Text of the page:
United Continental (NYSE:UAL) has alienated lots of customers in the last few years. Repeated IT snafus, subpar reliability, and poor employee morale have all contributed to the loss of loyal fliers to rivals like Delta Air Lines (NYSE:DAL).
However, it didn't help that United's international business class seats have been substandard. This put the carrier at a huge disadvantage in competing for lucrative corporate travelers. Last week, United announced a big makeover for its international premium cabins that could help it start to win back some of these high-value customers.
United's business class problem
In the past few years, airlines -- both domestic and foreign -- have invested huge sums to upgrade their offerings for business travelers, especially on long-haul routes. It has increasingly become standard on international flights for every business class (or first class) seat to convert into a fully flat bed and have direct aisle access.
United was the first U.S. carrier to move to 100% full flat-bed seats in international business class. Yet it has been a laggard in terms of seat width and aisle access.
Since April 2014, Delta Air Lines has offered direct aisle access and fully flat beds for every business class seat on its international widebody fleet. Even on its narrowbody 757s used for transatlantic flights, Delta has a slightly staggered configuration that makes it easier for premium passengers sitting in the window seat to step over the traveler in the aisle seat.
By contrast, for most business class seats on United's international flights, you will either need to climb over someone else to get up, or another passenger will need to climb over you. Many of United's 777s even have an eight-across business class configuration with two "middle seats" per row. United also has a high proportion of rear-facing business class seats.
This doesn't meet the standards that business class passengers expect. Given that business class seats often sell for $5,000 to $10,000 round-trip for international flights, customers are right to expect more. United's deficient business class seats have probably contributed to Delta's growing market share in New York, a key business market that United dominated five years ago.
United aims to catch up
United's new Polaris business class -- which the carrier unveiled last week in New York -- could help United match or even beat Delta in terms of the quality of its international business class service.
The Polaris class will feature custom-designed "suite-like pods," with each seat converting into a 78-inch flat bed. All of the seats will be forward-facing and have direct aisle access.
The Polaris seats will offer more work space and storage space than United's current business class seats. However, the main focus of United's design effort was enabling customers to sleep better. In addition to the seats being larger and more private, United is also upgrading the bedding in partnership with luxury chain Saks Fifth Avenue.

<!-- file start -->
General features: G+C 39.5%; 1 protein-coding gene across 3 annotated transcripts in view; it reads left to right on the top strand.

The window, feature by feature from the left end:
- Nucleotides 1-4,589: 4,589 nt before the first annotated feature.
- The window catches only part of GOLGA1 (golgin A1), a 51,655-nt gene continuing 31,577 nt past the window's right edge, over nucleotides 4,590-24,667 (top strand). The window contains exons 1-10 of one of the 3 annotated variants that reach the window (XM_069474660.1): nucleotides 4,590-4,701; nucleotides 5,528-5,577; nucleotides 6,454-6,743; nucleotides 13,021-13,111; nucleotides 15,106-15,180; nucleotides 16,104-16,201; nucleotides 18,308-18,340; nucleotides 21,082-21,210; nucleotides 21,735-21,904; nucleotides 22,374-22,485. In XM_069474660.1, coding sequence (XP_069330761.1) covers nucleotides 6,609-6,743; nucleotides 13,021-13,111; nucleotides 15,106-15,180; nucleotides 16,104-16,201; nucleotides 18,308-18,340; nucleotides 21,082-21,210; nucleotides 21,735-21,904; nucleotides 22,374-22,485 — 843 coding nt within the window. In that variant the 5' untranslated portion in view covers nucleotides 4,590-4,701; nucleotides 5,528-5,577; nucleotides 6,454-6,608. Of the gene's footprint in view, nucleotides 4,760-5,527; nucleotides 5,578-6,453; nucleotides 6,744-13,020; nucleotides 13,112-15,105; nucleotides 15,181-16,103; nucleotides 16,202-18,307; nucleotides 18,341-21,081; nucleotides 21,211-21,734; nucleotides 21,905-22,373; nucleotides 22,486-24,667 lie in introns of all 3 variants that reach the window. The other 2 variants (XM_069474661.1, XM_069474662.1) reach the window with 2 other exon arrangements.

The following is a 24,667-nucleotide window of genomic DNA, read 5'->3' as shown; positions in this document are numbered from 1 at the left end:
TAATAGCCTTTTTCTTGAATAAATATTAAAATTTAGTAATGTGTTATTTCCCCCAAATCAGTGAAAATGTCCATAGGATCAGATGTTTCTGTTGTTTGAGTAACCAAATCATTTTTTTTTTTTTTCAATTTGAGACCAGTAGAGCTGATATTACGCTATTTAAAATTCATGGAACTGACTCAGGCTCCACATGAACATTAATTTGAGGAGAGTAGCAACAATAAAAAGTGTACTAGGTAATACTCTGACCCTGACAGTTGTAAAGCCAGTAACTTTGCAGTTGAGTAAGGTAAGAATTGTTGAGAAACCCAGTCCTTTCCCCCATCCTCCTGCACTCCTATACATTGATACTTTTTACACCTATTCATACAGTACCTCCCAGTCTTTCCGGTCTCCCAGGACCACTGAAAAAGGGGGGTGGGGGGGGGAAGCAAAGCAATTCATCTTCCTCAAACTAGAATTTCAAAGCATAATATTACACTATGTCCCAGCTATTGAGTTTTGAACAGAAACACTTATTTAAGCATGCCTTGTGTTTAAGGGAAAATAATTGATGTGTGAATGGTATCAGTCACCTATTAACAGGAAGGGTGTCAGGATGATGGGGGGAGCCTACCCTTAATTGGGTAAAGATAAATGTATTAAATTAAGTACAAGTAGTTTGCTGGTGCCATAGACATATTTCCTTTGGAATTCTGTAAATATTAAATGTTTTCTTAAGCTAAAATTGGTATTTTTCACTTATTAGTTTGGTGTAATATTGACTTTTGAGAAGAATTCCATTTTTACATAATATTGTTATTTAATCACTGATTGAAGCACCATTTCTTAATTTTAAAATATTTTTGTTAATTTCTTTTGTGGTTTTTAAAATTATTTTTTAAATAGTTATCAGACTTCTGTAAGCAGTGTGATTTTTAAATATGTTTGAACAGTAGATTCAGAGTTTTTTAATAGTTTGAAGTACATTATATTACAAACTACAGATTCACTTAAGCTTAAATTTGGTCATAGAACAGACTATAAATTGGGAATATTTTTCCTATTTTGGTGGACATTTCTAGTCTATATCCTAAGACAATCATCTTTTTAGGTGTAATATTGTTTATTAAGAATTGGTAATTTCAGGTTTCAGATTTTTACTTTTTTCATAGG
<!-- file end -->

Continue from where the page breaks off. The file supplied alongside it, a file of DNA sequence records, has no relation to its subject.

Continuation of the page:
United is also upgrading its in-flight menu and building new business-class lounges at nine key airports around the world. The lounges will include amenities like showers, private daybeds, and an upscale restaurant.
United Continental CEO Oscar Munoz said it was important to refresh the entire business-class experience. He even hopes to motivate flight attendants to provide more attentive service by signing a new long-term labor contract that will provide them with long-awaited raises, as well as through additional training.
A slow rollout
United's Polaris business class sounds like a big upgrade over what United offers today and at least on par with Delta's business class product, called Delta One. However, it will roll out fairly slowly.
The new Polaris seats will debut on United's first 777-300ER in December. It will also come installed on the carrier's 787-10 and A350-1000 fleets, both scheduled to enter service in 2018. Additionally, United has announced plans to retrofit over 100 older 777-200s and 767-300s with the Polaris seats.
Even then, United's 767-400ER, 787-8, and 787-9 fleets would still lack direct aisle access for business class window seats. If customers respond well to the new Polaris seats, United should strongly consider putting them on all of its international widebodies. Only then will it be able to provide the consistency of experience that business class travelers expect.
Adam Levine-Weinberg owns shares of United Continental Holdings, Inc. and is long January 2017 $40 calls on Delta Air Lines, Inc. The Motley Fool has no position in any of the stocks mentioned. Try any of our Foolish newsletter services free for 30 days. We Fools may not all hold the same opinions, but we all believe that considering a diverse range of insights makes us better investors. The Motley Fool has a disclosure policy.